When arthritis is mentioned most people think of aching inflamed joints, and while this is true, many people don’t realise arthritis can also affect the eyes. Osteoarthritis is one of the most common forms of the disease, generally affecting older people as it is caused by wear and tear of our joints overtime, and this would not affect the eyes. Rheumatoid arthritis on the other hand is an autoimmune disease, which causes the body to attack health cells including the eyes and can affect people of all ages. Below are 4 ways in which rheumatoid arthritis can affect the eyes.
Cataracts is a common eye issue when we age, but with people who have rheumatoid arthritis cataracts can develop at any age. The reason for this is due to inflammation of the eye, this in turn can cause the natural crystalline lens to go from being clear to becoming cloudy. Cataracts are normally very easy to correct with cataract surgery. This is done by removing the natural cloudy lens and replacing it with a lens implant, which will not deteriorate over time. Where medically necessary cataract surgery can be done at any age.
Glaucoma is an eye condition caused by an increase in the eye’s internal pressure, which if left untreated can cause damage to the optic nerve leading to vision loss and even total blindness. Rheumatoid arthritis can increase the pressure within the eye leading to glaucoma. Also, corticosteroid therapy used for arthritis can also cause glaucoma. People with the start of glaucoma may not notice any symptoms, so it is very important to have regular eye checks with an eye clinic, so they can check for glaucoma, and even more so if you have rheumatoid arthritis. If caught early, glaucoma can be treated with topical eye drops, but in some circumstances, surgery may be required.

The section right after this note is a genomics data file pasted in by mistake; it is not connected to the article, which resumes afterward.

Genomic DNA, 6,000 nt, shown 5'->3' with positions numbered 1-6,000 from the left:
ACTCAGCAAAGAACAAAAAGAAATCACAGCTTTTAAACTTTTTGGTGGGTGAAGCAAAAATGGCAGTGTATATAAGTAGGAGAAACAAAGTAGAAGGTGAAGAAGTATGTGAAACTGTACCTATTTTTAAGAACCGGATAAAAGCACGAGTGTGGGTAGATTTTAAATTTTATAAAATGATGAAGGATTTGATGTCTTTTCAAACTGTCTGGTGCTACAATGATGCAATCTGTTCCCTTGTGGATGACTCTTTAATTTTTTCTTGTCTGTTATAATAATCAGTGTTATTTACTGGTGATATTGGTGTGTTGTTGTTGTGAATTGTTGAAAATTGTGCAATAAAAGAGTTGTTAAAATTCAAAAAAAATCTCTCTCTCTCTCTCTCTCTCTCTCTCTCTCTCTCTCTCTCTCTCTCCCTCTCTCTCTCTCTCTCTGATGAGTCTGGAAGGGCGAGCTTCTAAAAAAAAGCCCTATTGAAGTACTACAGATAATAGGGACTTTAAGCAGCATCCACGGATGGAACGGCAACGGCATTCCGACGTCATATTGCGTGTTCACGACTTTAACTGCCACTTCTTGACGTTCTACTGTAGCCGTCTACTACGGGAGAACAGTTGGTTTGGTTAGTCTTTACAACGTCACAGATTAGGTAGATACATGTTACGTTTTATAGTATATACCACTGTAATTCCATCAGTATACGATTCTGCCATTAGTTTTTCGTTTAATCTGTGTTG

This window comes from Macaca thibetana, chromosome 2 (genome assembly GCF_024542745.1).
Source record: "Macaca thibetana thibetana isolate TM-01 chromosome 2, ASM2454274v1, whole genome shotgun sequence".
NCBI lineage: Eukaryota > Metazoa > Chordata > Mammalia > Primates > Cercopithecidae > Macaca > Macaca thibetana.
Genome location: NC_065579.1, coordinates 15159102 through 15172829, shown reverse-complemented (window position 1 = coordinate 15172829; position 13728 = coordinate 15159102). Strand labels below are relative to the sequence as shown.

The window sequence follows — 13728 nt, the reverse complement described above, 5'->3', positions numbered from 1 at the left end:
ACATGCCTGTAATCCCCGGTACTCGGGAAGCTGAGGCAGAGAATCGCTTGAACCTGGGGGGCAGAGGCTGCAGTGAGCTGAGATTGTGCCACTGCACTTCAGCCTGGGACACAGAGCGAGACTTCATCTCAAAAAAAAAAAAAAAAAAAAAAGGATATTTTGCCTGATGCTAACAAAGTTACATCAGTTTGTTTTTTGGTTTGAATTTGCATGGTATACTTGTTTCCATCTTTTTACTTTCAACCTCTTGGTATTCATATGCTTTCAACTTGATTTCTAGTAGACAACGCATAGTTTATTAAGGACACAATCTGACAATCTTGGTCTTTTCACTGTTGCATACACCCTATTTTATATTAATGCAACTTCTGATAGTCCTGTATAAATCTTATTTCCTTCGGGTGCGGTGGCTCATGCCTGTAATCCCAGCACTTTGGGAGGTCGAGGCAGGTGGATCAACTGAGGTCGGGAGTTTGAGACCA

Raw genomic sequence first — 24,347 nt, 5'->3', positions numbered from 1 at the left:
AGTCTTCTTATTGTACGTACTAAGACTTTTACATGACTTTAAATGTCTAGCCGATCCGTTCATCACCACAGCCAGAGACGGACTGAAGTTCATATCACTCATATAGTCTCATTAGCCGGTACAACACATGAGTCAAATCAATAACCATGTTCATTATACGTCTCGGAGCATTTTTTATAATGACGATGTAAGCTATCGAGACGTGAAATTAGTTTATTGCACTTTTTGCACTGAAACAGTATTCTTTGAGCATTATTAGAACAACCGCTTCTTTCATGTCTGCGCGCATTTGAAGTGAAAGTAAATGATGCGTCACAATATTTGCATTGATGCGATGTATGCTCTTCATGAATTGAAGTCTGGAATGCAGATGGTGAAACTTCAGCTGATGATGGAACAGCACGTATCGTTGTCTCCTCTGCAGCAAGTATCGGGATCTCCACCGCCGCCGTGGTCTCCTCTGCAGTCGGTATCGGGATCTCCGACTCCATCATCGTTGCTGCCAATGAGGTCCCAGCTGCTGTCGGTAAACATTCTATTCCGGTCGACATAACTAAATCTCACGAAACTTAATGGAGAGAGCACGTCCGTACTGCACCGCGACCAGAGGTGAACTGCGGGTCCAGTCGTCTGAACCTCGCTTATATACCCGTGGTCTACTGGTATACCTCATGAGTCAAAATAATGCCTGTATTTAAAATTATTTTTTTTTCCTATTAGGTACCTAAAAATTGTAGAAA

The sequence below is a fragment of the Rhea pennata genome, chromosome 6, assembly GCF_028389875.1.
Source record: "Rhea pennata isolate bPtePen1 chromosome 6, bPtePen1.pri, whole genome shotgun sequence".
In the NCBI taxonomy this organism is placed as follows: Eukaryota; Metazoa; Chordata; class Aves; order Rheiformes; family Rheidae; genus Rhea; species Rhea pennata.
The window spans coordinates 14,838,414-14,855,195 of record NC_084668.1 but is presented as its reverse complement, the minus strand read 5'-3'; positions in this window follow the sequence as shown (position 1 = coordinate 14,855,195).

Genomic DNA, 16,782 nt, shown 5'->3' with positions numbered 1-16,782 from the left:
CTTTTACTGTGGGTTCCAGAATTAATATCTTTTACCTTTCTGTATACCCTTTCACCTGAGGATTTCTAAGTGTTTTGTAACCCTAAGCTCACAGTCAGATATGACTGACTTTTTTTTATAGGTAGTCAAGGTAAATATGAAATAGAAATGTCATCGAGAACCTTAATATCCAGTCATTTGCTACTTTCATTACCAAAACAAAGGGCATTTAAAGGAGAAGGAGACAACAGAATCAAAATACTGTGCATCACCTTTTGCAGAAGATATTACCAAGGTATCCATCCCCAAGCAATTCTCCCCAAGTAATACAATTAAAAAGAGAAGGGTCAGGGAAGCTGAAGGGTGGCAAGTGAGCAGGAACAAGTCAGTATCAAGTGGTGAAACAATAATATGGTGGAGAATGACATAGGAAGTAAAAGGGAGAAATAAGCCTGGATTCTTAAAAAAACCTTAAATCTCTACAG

3. Dry Eye Disease
Dry eye disease, also medically known as keratitis sicca, is a condition often found in people with rheumatoid arthritis, as it can reduce tear production which is needed to keep the eyes moist. Controlling the underlying inflammation with medications taken for the arthritis can give some relief of dry eye symptoms, which can include; red eyes, grittiness, excessive tearing and a burning sensation. Artificial tears, and sometimes immunosuppressant eye drops, will normally be needed. There are also a variety of at-home and in-clinic treatments that may be recommended to help with controlling dry eye symptoms.
Scleritis affects the sclera, which is the white part of the eye. Scleritis is inflammation of the sclera which can cause it to become thin. Symptoms of scleritis can include pain, vision changes and persistent redness. Scleritis can be a sign that the inflammation caused by rheumatoid arthritis is out of control, so it is extremely important to make sure good control of the rheumatoid arthritis is kept.
Author: Samer Hamada is a distinguished consultant ophthalmologist and cornea surgeon performing eye surgeries at his practice, Eye Clinic London. With nearly two decades’ experience, Mr. Hamada is recognised as a leading expert in the field of cataract, refractive lens exchange (RLE) and corneal surgeries.
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